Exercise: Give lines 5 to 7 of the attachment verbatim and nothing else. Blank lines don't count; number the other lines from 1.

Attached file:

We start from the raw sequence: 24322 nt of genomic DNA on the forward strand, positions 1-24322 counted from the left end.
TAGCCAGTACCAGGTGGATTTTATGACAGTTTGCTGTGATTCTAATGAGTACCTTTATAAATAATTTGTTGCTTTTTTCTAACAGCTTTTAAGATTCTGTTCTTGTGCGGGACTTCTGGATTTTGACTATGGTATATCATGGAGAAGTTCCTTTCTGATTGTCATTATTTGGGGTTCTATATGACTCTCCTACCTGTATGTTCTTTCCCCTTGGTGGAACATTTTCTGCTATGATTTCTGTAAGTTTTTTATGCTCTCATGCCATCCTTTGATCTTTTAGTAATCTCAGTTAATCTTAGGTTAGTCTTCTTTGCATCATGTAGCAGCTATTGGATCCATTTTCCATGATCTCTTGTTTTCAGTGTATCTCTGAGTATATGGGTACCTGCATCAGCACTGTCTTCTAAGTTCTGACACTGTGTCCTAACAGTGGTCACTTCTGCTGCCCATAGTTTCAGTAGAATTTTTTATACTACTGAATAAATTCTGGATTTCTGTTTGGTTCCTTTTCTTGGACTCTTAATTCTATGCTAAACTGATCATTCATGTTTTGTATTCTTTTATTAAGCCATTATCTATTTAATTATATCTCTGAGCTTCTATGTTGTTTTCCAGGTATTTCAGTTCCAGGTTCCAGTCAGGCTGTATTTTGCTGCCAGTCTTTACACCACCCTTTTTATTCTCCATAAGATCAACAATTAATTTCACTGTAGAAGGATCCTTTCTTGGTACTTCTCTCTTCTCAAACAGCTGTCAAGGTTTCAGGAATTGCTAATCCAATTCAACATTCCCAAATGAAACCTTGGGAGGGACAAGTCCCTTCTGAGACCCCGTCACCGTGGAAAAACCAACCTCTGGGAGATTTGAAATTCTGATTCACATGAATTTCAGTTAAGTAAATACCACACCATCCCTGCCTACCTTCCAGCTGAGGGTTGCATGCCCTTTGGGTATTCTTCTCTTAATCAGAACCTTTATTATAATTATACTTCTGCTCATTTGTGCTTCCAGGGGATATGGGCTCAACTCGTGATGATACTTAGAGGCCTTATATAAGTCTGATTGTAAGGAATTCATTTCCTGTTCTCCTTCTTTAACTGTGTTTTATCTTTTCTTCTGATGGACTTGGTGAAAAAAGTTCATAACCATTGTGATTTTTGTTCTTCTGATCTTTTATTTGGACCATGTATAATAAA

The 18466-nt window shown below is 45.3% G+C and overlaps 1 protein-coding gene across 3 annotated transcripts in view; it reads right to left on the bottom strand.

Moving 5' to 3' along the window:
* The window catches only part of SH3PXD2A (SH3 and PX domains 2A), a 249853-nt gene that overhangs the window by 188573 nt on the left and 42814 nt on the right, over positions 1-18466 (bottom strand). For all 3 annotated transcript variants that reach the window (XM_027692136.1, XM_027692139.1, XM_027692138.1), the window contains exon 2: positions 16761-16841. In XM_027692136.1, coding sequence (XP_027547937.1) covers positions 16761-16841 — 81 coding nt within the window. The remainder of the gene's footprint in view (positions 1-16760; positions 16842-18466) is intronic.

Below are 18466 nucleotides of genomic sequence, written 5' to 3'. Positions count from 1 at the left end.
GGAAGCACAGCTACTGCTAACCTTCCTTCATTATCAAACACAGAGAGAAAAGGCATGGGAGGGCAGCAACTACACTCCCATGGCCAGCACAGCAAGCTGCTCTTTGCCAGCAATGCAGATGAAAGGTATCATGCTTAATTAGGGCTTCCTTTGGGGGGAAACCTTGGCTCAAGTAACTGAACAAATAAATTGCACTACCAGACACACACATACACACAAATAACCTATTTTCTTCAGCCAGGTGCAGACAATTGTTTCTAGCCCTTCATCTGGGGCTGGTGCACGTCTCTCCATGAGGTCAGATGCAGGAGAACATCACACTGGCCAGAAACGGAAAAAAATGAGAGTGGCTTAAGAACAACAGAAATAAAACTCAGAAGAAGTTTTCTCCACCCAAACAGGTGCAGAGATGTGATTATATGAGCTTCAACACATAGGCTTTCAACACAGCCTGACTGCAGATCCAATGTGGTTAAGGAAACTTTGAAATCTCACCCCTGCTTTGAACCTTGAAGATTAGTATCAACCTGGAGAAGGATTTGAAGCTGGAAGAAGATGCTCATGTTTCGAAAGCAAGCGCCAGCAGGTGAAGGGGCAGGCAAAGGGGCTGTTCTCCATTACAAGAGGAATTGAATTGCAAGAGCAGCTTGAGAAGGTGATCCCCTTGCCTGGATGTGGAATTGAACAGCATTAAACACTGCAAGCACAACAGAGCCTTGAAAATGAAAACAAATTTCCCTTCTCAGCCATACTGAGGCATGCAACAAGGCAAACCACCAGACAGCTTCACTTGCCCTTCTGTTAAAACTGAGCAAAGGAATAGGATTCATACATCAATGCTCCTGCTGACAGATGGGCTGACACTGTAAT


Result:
* The window catches only part of SH3PXD2A (SH3 and PX domains 2A), a 249853-nt gene that overhangs the window by 188573 nt on the left and 42814 nt on the right, over positions 1-18466 (bottom strand). For all 3 annotated transcript variants that reach the window (XM_027692136.1, XM_027692139.1, XM_027692138.1), the window contains exon 2: positions 16761-16841. In XM_027692136.1, coding sequence (XP_027547937.1) covers positions 16761-16841 — 81 coding nt within the window. The remainder of the gene's footprint in view (positions 1-16760; positions 16842-18466) is intronic.

Below are 18466 nucleotides of genomic sequence, written 5' to 3'. Positions count from 1 at the left end.
GGAAGCACAGCTACTGCTAACCTTCCTTCATTATCAAACACAGAGAGAAAAGGCATGGGAGGGCAGCAACTACACTCCCATGGCCAGCACAGCAAGCTGCTCTTTGCCAGCAATGCAGATGAAAGGTATCATGCTTAATTAGGGCTTCCTTTGGGGGGAAACCTTGGCTCAAGTAACTGAACAAATAAATTGCACTACCAGACACACACATACACACAAATAACCTATTTTCTTCAGCCAGGTGCAGACAATTGTTTCTAGCCCTTCATCTGGGGCTGGTGCACGTCTCTCCATGAGGTCAGATGCAGGAGAACATCACACTGGCCAGAAACGGAAAAAAATGAGAGTGGCTTAAGAACAACAGAAATAAAACTCAGAAGAAGTTTTCTCCACCCAAACAGGTGCAGAGATGTGATTATATGAGCTTCAACACATAGGCTTTCAACACAGCCTGACTGCAGATCCAATGTGGTTAAGGAAACTTTGAAATCTCACCCCTGCTTTGAACCTTGAAGATTAGTATCAACCTGGAGAAGGATTTGAAGCTGGAAGAAGATGCTCATGTTTCGAAAGCAAGCGCCAGCAGGTGAAGGGGCAGGCAAAGGGGCTGTTCTCCATTACAAGAGGAATTGAATTGCAAGAGCAGCTTGAGAAGGTGATCCCCTTGCCTGGATGTGGAATTGAACAGCATTAAACACTGCAAGCACAACAGAGCCTTGAAAATGAAAACAAATTTCCCTTCTCAGCCATACTGAGGCATGCAACAAGGCAAACCACCAGACAGCTTCACTTGCCCTTCTGTTAAAACTGAGCAAAGGAATAGGATTCATACATCAATGCTCCTGCTGACAGATGGGCTGACACTGTAAT